Academics Fear Militarization of State Universities

An undated photo of a building at Chulalongkorn University. Photo: Peerawat Buranapanit / Wikimedia Commons

BANGKOK — Academics are alarmed by a recent order from junta leader Gen. Prayuth Chan-ocha to pave way for outsiders to become administrators at state state universities.

The order, issued under Prayuth’s self-granted absolute power, was described as necessary to move stalled appointment of university executives forward. Critics said it opens the door to militarizing higher education as generals or proxies could be appointed to top positions like they were in the early 1960s.

“There are past lessons and this makes us recognize [the possibilities],” said Anusorn Unno, a Thammasat University dean and coordinator of the 400-member Thai Academic Network for Civil Rights. “This order will enable interference to appear more lawful.”

Anusorn and others cite the days when one-time dictators Field Marshal Prapas Charusathian and Thanom Kittikachorn were appointed presidents of Chulalongkorn and Thammasat universities, respectively.

A junta spokesman said such fears are groundless, however.

Even more, Col. Winthai Suvaree said such views were distorted because any selection process would still be done under each university’s governing regulations.

“This is likely a distortion. The selection process is a matter of the university, and no outsider will get involved,” Winthai said, adding that the order merely enables problematic posts to be filled at some universities due to complaints lodged by some lecturers.

Winthai said the order was the result of a proposal made by the Education Ministry and not initiated by the junta, formally known as the National Council for Peace and Order. Asked about the fear of seeing generals head top universities as Prapas and Thanom did in the ‘60s, Winthai said the problem lies with the attitudes of academics.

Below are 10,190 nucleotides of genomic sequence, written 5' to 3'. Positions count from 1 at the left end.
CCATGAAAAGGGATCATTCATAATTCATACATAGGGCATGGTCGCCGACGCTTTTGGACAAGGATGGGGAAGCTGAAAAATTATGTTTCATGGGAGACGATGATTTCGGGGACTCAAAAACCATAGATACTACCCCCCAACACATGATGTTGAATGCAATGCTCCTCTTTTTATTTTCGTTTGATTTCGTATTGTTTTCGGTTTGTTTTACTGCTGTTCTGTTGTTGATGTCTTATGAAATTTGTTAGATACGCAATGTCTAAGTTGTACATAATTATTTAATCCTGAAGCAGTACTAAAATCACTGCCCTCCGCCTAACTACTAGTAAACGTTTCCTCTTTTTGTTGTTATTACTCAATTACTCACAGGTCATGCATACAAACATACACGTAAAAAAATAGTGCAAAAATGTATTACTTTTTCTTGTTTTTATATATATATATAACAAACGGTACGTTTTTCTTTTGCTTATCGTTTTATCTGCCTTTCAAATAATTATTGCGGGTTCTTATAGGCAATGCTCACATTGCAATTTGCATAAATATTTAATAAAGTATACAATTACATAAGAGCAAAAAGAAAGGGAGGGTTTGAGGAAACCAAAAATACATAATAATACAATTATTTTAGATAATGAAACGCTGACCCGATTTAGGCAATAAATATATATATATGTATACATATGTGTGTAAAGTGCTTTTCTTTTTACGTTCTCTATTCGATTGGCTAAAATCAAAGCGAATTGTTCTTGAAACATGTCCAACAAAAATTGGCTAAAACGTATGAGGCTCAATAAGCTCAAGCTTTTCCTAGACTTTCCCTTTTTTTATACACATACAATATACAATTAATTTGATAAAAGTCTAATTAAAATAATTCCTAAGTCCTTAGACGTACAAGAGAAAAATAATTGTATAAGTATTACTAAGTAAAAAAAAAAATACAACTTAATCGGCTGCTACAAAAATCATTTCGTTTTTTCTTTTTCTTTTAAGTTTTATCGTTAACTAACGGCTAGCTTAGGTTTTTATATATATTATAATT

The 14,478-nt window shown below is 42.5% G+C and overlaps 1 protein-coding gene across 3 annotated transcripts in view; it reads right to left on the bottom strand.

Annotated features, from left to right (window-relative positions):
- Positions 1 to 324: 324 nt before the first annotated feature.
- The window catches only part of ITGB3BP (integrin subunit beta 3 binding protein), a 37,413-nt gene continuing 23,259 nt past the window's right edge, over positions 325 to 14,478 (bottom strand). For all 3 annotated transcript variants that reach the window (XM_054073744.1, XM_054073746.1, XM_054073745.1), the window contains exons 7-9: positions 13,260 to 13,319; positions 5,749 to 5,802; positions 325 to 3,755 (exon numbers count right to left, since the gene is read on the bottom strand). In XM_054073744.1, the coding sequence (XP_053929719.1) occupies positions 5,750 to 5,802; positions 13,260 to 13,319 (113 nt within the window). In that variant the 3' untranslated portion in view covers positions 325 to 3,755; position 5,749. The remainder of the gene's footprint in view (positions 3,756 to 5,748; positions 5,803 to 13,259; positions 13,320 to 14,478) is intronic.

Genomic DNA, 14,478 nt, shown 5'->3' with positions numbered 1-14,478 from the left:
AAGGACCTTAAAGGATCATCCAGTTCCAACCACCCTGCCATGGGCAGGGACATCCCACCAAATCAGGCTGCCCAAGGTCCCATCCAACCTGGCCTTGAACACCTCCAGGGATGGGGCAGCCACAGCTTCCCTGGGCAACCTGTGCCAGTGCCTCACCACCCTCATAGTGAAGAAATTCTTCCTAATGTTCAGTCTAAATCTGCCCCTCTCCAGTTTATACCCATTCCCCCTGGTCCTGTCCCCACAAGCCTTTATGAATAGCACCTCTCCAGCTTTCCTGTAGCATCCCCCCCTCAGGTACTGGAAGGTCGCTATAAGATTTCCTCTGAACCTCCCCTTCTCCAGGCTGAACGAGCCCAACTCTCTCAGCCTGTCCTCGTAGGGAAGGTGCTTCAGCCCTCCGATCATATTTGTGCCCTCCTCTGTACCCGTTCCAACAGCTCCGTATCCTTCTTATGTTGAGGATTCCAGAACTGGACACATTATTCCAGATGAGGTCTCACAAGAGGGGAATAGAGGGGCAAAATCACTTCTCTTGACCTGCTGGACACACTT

“It’s their attitude,” said Winthai, who said that any scholar opposing the measure should study it in greater detail.

Told what Winthai said, Anusorn wasn’t convinced. He said that even prior to the order being passed, the military government has curbed anti-junta sentiments and activities on campus by banning symposiums and using administrators to keep check of active lecturers and students.

The dean and 300 of his peers from many universities issued a statement Friday opposed to what they perceive as military interference into academia.

 

History Lesson

For almost four years between 1960 and 1963, Thanom, then an army general, deputy junta leader and deputy prime minister, served as rector of Thammasat, the more politically progressive counterpart to historically conservative Chulalongkorn University.

It was a move meant to rein in democratic, socialist and communist sentiments among student activists, wrote historian Thamrongsak Petchlert-anan in an undated online university journal chronicling Thanom’s time as rector. Thamrongsak noted that this took place despite Thanom having no prior link, academic or otherwise, to Thammasat.

By 1958, Thamrongsak wrote, Thailand came under a period of full-fledged military dictatorship, “so the control of political activities by students in the two institutions would be very important.”